Why Hugh Hefner Likes the No Asshole Rule

Bob Sutton’s delightful book The No-Asshole Rule: Building a Civilized Workplace and Surviving One that Isn’t came out several months ago and has been a hit—it’s #136 on Amazon today.

But I’m curious about who’s buying the book, and why. There’s something happening here—but what it is ain’t exactly clear.

We “get” the title instantly. Sutton argued with publishers about it, and explains why other words just weren’t precisely right enough for this thought. He did get it just right.

Nor is this management soft porn. Sutton is serious and articulate about the need to strip assholes out of business—and his message is solid.

But that doesn’t get you best seller status. Thousands of books and articles talk about good leadership principles of collaboration, respect for others, and so forth.

Is it the catchy title? Titles do help. Think Blink. Or the all-time best-seller, The Power of Positive Thinking—(originally titled The Power of Prayer—think of the difference that title made!)

Is it the “naughty” factor? In the repressed world of business book titles, it’s the Lady Chatterly’s Lover or Ulysses of our time. But, they didn’t top the charts either.

The Booklist review on Amazon tips us off:

If you have ever been a victim, just reading Sutton’s analysis brings calm relief, empowerment, and reassurance that you’re not alone.

I think we buy it because “asshole” is so obviously, completely about those people—and not about me. It’s about them. The idiot in line at the store. The flaming jerk on the airplane. And—most of all—the Boss from Hell. My boss, as chance would have it.

The title seduces us because it legitimizes a guilty pleasure—bitching, moaning, and kvetching about how bad other people are—to us! We don’t often get guilt-free permission to indulge so deliciously in the blaming of others—carpe diem!

Let me be clear—I’m not criticizing the book’s content. Sutton is in good company in his recommendations about management and leadership styles. He even spends a chapter on how not to be an asshole.

But that’s not why we buy it. That’s not the hook. The real hook for buyers, I suspect—is victimhood. It’s not my fault I feel bad—someone did it to me. Those, those—assholes!

It’s this indulgence in blame-throwing—a decidedly unhealthy occupation—that gives me pause.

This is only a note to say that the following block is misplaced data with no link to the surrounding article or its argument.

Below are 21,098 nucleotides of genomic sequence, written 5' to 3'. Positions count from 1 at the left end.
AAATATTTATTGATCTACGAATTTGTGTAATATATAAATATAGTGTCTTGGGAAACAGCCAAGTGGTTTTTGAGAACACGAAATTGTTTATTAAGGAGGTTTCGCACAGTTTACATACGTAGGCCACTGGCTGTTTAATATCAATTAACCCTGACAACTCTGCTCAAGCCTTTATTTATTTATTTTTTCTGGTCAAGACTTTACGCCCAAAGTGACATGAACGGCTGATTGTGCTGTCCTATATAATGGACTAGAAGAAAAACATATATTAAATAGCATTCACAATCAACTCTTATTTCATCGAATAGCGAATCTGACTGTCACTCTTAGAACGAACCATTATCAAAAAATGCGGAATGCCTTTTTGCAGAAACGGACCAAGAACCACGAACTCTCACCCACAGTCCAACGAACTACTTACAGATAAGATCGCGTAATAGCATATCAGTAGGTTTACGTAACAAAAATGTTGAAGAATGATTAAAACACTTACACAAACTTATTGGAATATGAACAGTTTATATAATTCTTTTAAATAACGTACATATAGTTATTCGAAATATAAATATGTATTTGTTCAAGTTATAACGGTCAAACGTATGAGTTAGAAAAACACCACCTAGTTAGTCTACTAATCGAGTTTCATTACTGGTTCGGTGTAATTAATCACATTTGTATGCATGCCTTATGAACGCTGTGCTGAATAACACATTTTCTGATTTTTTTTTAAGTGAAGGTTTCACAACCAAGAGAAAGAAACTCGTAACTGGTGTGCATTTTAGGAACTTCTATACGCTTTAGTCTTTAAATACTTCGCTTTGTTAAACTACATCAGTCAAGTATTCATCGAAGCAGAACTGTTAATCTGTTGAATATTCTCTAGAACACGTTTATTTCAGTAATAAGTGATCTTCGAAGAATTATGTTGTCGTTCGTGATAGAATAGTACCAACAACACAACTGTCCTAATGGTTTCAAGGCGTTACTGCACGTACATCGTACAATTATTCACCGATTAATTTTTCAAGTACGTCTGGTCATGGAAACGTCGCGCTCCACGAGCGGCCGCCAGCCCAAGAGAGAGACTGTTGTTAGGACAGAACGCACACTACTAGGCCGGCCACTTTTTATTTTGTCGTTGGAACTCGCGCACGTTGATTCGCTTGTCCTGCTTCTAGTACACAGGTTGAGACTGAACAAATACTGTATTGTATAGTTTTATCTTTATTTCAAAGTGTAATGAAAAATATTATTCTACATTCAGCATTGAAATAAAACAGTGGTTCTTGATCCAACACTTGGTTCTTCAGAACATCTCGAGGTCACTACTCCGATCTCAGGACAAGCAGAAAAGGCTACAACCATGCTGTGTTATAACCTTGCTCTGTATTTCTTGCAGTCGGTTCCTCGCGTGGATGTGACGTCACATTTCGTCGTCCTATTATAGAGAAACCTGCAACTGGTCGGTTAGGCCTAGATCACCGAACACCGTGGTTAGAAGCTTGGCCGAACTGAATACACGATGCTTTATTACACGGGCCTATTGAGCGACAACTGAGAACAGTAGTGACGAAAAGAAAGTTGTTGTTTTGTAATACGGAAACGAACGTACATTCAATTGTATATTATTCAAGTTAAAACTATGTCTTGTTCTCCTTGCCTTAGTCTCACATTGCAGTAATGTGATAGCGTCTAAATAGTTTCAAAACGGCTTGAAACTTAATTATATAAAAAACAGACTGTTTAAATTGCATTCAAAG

But here’s the genius part: since the book is a legitimate commentary on management, the reader has plausible deniability about motive.

I may say that I’m buying the book to read the self-diagnostic parts and to think seriously about the management theses—as they apply to me—so that I can shoulder my managerial responsibilities and be a better person, leader and co-worker.

And I used to read Playboy for the articles, too.
 

0 replies
  1. Shaula Evans
    Shaula Evans says:

    Very interesting, Charlie.

    The lesson I draw is that, when you are choosing a title (or a frame) for a concept — whether it is a book or a blog post or a political argument:
    – identify the target audience for your message
    – choose a title (/frame) that absolves your audience of responsibility!

    I’m not being flippant here.  The idea of presenting a message in a way that resonates with your audience’s personal narrative / mythology enough that your message can capture their attention and get across  is really good marketing/communications advice.

    For example, which book do you think would sell better:

    A. Your Child Is Stupid
    B. How Modern Schools Are Failing Our Kids

    …and yet information being conveyed in each could be fundamentally the same.

    I used to think that titles were about a "hook" or a "benefit sell," but in light of this article I’m thinking the formula is:

    (Hook AND/OR "Benefit Sell) AND Absolution

    Reply
  2. will
    will says:

    Nice one Shaula !

    I agree charlie.  It’s always more empowering in the long run to avoid the blame game.

    Reply
  3. Maureen Rogers
    Maureen Rogers says:

    Shaula’s comment is too funny…

    And yet, most of us know from experience that Bob Sutton is addressing a real problem of "asshole poisoning" in the workplace. It happens, and sometimes it’s hard to work around it. Bob has some good pointers on how to do so. (Although I’m guessing that half the people who buy the book will do so just for the title and will never even open it.)

    Back to Shaula’s point. A variation of this theme is the confessional book: "I Was a Corporate Asshole". Everyone loves a good recovery story….

    Reply

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